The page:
In the context of this exercise, a large allocation needs to go to broad based equity exposure even if I don't have more clever term for it for this post. Specifically I am talking about indexes like the S&P 500 or S&P 1500 or a global index, whatever, something or things that capture beta, this will not beat the market or lag the market it is the market. If the US stock market has an average annual return in the sevens, then an investor with a decent savings rate and adequate time horizon can accumulate a sizeable nest egg just by owning that beta. It is that reality, that ergodicity, that keeps me from wanting to get crazy with this stuff. 15 years ago there was plenty of chatter about have 15-20% allocations to things like REITS, MLPs and gold which I said at the time was a terrible idea. Those would have been very large bets on narrow outcomes after big moves up for all three niches, kind of the opposite of asymmetry in that asymmetric investing involves small allocations to potentially huge payoffs. I would add that I don't think of broad indexes or portfolios constructed to generally capture the index effect as having asymmetric potential. I'm assuming no one would think of the Russell 1000 or Russell 3000 that way.
In looking for asymmetry, things like Bitcoin, lottery ticket biotech stocks, maybe even miners with unproven reserves could all be thought of as having asymmetric potential. How much should you allocate then to asymmetry. Many years ago I stumbled into this concept as expressed by Nassim Taleb who said 90% should be in T-bills from around the world and then go berserk (my word) with the other 10%. Back then, I didn't use the word asymmetry to describe the idea.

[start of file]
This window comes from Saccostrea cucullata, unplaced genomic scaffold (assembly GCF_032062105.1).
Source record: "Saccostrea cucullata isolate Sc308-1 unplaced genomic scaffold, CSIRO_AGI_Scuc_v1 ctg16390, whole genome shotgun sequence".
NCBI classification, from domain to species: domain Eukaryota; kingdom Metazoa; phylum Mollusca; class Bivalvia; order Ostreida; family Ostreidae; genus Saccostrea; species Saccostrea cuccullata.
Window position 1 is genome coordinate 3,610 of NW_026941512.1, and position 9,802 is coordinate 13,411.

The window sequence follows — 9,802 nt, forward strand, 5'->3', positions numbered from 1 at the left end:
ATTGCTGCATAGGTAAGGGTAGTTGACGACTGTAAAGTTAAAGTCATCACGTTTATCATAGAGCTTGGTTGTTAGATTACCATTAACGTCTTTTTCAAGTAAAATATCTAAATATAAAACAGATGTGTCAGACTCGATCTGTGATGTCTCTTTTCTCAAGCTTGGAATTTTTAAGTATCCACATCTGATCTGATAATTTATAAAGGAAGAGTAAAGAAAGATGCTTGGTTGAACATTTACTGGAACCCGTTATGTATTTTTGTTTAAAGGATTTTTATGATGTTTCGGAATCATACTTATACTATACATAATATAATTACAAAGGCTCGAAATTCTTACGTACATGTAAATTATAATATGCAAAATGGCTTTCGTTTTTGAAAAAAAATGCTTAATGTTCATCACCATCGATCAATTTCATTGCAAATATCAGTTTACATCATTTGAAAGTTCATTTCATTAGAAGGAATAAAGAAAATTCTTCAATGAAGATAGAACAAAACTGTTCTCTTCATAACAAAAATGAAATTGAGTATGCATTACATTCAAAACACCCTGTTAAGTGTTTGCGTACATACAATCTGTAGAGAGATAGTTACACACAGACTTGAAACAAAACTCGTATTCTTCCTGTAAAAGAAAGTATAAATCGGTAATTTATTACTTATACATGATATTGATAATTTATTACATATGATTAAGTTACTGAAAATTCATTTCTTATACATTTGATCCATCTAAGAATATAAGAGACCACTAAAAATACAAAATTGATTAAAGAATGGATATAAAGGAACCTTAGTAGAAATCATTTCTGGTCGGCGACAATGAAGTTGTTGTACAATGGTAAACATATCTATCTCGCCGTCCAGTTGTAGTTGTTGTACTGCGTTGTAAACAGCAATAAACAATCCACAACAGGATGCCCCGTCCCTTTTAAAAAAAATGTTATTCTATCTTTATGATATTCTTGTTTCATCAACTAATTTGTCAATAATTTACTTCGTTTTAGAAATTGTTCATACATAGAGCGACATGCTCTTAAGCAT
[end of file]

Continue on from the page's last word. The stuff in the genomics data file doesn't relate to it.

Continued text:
The details from Taleb seem to have evolved but he still believes in an allocation to asymmetry. I would add that he's been talking a lot more in recent years publicly about an allocation to tail hedge too.
I will have a little more to say in a subsequent post about Game Stop (GME) but I don't think that stock, or the other ones caught up in the r/wallstreetbets mania, is an example of asymmetry. The price action certainly has shown the attributes but there is no path to a great outcome. The company can pay it's bills but the underlying business is struggling because of the pandemic and because more games can be downloaded or otherwise accessed without buying a physical product like a cartridge or disk. The reasonable outcome is that the business evolves in such a way that it can survive which is far from an asymmetric opportunity. The momentum/mania certainly could continue for many more hundreds or percent, I have no idea, but this seems destined to end badly.
Compared that to a lottery ticket biotech. A company thinks they can cure all cancer with a pill that has no side effect. If it works, the company goes to a bazillion. If it doesn't work and that is their only project then it will get close to zero until it runs out of money or finds another drug to build around.
I will close with a thought about expectations for anyone wanting to make meaningful changes to how they allocate assets. I often refer to investors relying on normal stock market returns for their financial plans to work, I refer above to ergodicity. If you make some good decisions when you're young, you may find yourself at 50 or 60 not needing to rely on normal stock market returns from a typical allocation to equities like 60%.
It is that scenario where an alternative allocation can make more sense. There are mutual funds that target inflation plus X% like CPI plus 3%. Think about what that means in practice if over long periods of time the stock market average annual return is in the sevens; CPI plus 3% or even 5% is going to lag the stock market. Investors who are lucky enough to be ahead of where they need to be because they are wealthy or live below their means don't need a "normal" exposure to the volatility that goes with delivering a long term average of 7%.
You might be happy about that when the market is doing poorly but in a year like 2019 when equities are up huge, you might be pretty bummed out. Focus on your plan being able to do what you need it to do and your path to that outcome not nominal numbers put up by stock market indexes or what your friends might boast about.